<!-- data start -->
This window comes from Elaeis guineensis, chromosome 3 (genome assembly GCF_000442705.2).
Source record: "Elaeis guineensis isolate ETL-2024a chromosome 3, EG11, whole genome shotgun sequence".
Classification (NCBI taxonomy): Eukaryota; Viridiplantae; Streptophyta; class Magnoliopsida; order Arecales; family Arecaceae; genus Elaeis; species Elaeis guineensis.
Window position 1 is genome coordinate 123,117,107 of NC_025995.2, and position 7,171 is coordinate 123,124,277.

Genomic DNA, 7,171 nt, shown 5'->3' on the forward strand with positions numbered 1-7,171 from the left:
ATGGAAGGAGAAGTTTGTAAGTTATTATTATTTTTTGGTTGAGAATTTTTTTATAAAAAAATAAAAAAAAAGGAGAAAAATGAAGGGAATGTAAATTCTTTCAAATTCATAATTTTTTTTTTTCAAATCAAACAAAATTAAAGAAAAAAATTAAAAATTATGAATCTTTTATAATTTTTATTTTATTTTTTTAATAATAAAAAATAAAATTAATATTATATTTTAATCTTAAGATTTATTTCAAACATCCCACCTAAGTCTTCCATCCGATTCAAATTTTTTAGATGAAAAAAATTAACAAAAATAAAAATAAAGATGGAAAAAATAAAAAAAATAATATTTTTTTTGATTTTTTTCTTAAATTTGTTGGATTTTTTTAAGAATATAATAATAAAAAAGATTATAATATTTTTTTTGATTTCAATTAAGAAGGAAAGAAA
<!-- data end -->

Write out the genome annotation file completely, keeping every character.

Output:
This window comes from Elaeis guineensis, chromosome 3 (genome assembly GCF_000442705.2).
Source record: "Elaeis guineensis isolate ETL-2024a chromosome 3, EG11, whole genome shotgun sequence".
Classification (NCBI taxonomy): Eukaryota; Viridiplantae; Streptophyta; class Magnoliopsida; order Arecales; family Arecaceae; genus Elaeis; species Elaeis guineensis.
Window position 1 is genome coordinate 123,117,107 of NC_025995.2, and position 7,171 is coordinate 123,124,277.

Genomic DNA, 7,171 nt, shown 5'->3' on the forward strand with positions numbered 1-7,171 from the left:
ATGGAAGGAGAAGTTTGTAAGTTATTATTATTTTTTGGTTGAGAATTTTTTTATAAAAAAATAAAAAAAAAGGAGAAAAATGAAGGGAATGTAAATTCTTTCAAATTCATAATTTTTTTTTTTCAAATCAAACAAAATTAAAGAAAAAAATTAAAAATTATGAATCTTTTATAATTTTTATTTTATTTTTTTAATAATAAAAAATAAAATTAATATTATATTTTAATCTTAAGATTTATTTCAAACATCCCACCTAAGTCTTCCATCCGATTCAAATTTTTTAGATGAAAAAAATTAACAAAAATAAAAATAAAGATGGAAAAAATAAAAAAAATAATATTTTTTTTGATTTTTTTCTTAAATTTGTTGGATTTTTTTAAGAATATAATAATAAAAAAGATTATAATATTTTTTTTGATTTCAATTAAGAAGGAAAGAAA